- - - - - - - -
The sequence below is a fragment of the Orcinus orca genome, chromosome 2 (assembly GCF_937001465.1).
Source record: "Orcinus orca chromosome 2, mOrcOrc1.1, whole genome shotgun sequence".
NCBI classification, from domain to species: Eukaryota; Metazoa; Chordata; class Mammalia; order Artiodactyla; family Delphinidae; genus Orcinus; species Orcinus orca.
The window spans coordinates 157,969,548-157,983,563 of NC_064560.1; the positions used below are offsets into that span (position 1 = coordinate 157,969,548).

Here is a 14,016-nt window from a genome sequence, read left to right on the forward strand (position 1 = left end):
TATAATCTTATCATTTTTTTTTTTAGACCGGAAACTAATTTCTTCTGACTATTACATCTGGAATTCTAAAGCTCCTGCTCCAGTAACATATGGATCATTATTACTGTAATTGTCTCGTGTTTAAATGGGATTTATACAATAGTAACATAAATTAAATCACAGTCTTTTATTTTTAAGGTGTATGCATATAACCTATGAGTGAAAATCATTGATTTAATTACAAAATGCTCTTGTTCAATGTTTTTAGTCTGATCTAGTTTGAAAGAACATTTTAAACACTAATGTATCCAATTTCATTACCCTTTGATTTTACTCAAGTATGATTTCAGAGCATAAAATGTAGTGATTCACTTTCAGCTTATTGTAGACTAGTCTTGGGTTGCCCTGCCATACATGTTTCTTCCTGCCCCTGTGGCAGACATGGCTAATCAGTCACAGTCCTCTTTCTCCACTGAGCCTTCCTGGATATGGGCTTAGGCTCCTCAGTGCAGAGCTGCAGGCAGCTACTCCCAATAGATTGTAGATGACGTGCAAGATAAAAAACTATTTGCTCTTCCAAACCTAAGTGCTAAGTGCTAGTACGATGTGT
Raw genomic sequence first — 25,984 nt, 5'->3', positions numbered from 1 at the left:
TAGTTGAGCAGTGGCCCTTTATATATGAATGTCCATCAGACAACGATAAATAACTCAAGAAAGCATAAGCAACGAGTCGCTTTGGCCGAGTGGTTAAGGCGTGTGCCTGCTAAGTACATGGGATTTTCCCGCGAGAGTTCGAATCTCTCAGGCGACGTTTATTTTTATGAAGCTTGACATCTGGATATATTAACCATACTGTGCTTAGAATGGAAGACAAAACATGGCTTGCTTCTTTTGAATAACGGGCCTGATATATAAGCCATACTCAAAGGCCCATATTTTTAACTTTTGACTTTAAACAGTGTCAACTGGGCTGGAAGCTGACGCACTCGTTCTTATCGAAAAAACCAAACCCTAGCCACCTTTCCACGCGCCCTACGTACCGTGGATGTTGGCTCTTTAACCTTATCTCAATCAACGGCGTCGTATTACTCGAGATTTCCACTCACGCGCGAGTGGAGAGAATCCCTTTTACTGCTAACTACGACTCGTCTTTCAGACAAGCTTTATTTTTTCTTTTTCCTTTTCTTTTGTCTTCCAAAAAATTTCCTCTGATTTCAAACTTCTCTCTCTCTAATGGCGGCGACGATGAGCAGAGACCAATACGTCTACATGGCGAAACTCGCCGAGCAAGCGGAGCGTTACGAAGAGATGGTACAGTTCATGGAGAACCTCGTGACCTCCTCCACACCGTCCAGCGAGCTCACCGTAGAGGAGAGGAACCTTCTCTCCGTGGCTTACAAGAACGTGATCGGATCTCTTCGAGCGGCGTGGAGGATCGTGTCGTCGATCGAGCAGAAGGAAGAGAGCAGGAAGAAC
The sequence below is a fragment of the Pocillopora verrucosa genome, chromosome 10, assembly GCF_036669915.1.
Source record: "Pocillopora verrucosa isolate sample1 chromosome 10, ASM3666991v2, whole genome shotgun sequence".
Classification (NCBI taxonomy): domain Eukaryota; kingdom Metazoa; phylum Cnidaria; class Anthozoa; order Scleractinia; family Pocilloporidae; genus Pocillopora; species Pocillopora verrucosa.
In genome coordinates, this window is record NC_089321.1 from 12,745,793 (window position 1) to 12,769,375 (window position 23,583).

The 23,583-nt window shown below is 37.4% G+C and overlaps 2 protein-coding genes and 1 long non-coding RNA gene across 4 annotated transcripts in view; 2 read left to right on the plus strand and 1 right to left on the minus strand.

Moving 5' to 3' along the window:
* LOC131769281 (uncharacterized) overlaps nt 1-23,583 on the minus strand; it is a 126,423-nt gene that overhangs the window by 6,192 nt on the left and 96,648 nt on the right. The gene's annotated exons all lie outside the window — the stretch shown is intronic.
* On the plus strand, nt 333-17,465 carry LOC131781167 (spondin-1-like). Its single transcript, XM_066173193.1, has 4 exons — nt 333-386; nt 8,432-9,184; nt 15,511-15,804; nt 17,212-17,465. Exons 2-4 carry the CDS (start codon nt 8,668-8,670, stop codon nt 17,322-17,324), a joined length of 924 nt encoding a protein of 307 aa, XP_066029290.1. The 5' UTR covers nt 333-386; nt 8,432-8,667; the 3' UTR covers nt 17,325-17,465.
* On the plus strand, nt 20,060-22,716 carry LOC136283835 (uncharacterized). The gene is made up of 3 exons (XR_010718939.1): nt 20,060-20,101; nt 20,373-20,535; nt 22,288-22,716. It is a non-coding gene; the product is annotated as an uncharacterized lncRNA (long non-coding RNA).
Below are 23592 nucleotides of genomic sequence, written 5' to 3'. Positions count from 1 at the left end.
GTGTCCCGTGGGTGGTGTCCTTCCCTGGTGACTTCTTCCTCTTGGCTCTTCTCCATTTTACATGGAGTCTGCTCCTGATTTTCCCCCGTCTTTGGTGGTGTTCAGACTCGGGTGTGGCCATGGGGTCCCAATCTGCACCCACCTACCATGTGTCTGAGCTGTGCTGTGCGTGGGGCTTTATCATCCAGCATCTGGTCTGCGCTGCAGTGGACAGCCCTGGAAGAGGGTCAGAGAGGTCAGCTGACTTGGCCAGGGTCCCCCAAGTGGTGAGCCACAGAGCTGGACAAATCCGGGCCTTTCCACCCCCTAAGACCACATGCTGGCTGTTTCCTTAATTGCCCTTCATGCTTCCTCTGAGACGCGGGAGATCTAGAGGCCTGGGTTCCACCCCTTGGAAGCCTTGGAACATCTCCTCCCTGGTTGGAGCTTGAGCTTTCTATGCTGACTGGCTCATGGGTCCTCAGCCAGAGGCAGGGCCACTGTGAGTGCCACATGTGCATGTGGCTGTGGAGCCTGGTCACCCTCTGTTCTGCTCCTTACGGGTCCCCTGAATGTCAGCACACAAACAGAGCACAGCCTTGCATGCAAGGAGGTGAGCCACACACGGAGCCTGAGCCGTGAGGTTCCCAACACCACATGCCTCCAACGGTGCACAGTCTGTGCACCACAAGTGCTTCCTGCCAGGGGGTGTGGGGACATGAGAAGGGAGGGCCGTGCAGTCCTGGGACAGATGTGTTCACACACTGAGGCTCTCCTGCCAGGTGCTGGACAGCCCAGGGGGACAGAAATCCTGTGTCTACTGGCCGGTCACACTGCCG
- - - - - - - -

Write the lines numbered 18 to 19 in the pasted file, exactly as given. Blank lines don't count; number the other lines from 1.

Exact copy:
Below are 23592 nucleotides of genomic sequence, written 5' to 3'. Positions count from 1 at the left end.
GTGTCCCGTGGGTGGTGTCCTTCCCTGGTGACTTCTTCCTCTTGGCTCTTCTCCATTTTACATGGAGTCTGCTCCTGATTTTCCCCCGTCTTTGGTGGTGTTCAGACTCGGGTGTGGCCATGGGGTCCCAATCTGCACCCACCTACCATGTGTCTGAGCTGTGCTGTGCGTGGGGCTTTATCATCCAGCATCTGGTCTGCGCTGCAGTGGACAGCCCTGGAAGAGGGTCAGAGAGGTCAGCTGACTTGGCCAGGGTCCCCCAAGTGGTGAGCCACAGAGCTGGACAAATCCGGGCCTTTCCACCCCCTAAGACCACATGCTGGCTGTTTCCTTAATTGCCCTTCATGCTTCCTCTGAGACGCGGGAGATCTAGAGGCCTGGGTTCCACCCCTTGGAAGCCTTGGAACATCTCCTCCCTGGTTGGAGCTTGAGCTTTCTATGCTGACTGGCTCATGGGTCCTCAGCCAGAGGCAGGGCCACTGTGAGTGCCACATGTGCATGTGGCTGTGGAGCCTGGTCACCCTCTGTTCTGCTCCTTACGGGTCCCCTGAATGTCAGCACACAAACAGAGCACAGCCTTGCATGCAAGGAGGTGAGCCACACACGGAGCCTGAGCCGTGAGGTTCCCAACACCACATGCCTCCAACGGTGCACAGTCTGTGCACCACAAGTGCTTCCTGCCAGGGGGTGTGGGGACATGAGAAGGGAGGGCCGTGCAGTCCTGGGACAGATGTGTTCACACACTGAGGCTCTCCTGCCAGGTGCTGGACAGCCCAGGGGGACAGAAATCCTGTGTCTACTGGCCGGTCACACTGCCG